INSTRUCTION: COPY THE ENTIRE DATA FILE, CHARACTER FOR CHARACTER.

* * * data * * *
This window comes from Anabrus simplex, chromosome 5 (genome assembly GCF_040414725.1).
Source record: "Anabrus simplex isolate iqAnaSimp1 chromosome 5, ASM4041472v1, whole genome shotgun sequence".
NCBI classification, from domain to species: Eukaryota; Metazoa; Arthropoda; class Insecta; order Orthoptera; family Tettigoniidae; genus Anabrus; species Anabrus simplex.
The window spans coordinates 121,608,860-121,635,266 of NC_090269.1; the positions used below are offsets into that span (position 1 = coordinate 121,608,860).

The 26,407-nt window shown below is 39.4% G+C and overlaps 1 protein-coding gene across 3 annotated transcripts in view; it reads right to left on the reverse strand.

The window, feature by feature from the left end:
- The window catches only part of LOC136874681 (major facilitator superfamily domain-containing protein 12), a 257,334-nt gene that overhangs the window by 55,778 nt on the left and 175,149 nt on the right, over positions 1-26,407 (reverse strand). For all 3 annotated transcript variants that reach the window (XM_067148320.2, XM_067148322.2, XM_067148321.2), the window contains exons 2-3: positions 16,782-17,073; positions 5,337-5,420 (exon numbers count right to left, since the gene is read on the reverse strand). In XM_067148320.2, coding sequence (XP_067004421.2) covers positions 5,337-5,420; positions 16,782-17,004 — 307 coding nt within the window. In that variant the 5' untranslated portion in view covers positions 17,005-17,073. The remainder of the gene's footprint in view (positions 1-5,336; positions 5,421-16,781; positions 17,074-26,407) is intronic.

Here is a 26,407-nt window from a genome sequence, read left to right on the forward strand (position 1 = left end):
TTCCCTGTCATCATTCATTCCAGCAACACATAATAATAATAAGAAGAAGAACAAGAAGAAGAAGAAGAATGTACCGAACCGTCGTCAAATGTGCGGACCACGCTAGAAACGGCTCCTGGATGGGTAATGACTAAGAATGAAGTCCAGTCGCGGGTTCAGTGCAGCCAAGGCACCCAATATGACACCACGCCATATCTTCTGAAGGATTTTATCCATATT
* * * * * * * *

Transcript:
This window comes from Anabrus simplex, chromosome 5 (genome assembly GCF_040414725.1).
Source record: "Anabrus simplex isolate iqAnaSimp1 chromosome 5, ASM4041472v1, whole genome shotgun sequence".
NCBI classification, from domain to species: Eukaryota; Metazoa; Arthropoda; class Insecta; order Orthoptera; family Tettigoniidae; genus Anabrus; species Anabrus simplex.
The window spans coordinates 121,608,860-121,635,266 of NC_090269.1; the positions used below are offsets into that span (position 1 = coordinate 121,608,860).

The 26,407-nt window shown below is 39.4% G+C and overlaps 1 protein-coding gene across 3 annotated transcripts in view; it reads right to left on the reverse strand.

The window, feature by feature from the left end:
- The window catches only part of LOC136874681 (major facilitator superfamily domain-containing protein 12), a 257,334-nt gene that overhangs the window by 55,778 nt on the left and 175,149 nt on the right, over positions 1-26,407 (reverse strand). For all 3 annotated transcript variants that reach the window (XM_067148320.2, XM_067148322.2, XM_067148321.2), the window contains exons 2-3: positions 16,782-17,073; positions 5,337-5,420 (exon numbers count right to left, since the gene is read on the reverse strand). In XM_067148320.2, coding sequence (XP_067004421.2) covers positions 5,337-5,420; positions 16,782-17,004 — 307 coding nt within the window. In that variant the 5' untranslated portion in view covers positions 17,005-17,073. The remainder of the gene's footprint in view (positions 1-5,336; positions 5,421-16,781; positions 17,074-26,407) is intronic.

Here is a 26,407-nt window from a genome sequence, read left to right on the forward strand (position 1 = left end):
TTCCCTGTCATCATTCATTCCAGCAACACATAATAATAATAAGAAGAAGAACAAGAAGAAGAAGAAGAATGTACCGAACCGTCGTCAAATGTGCGGACCACGCTAGAAACGGCTCCTGGATGGGTAATGACTAAGAATGAAGTCCAGTCGCGGGTTCAGTGCAGCCAAGGCACCCAATATGACACCACGCCATATCTTCTGAAGGATTTTATCCATATT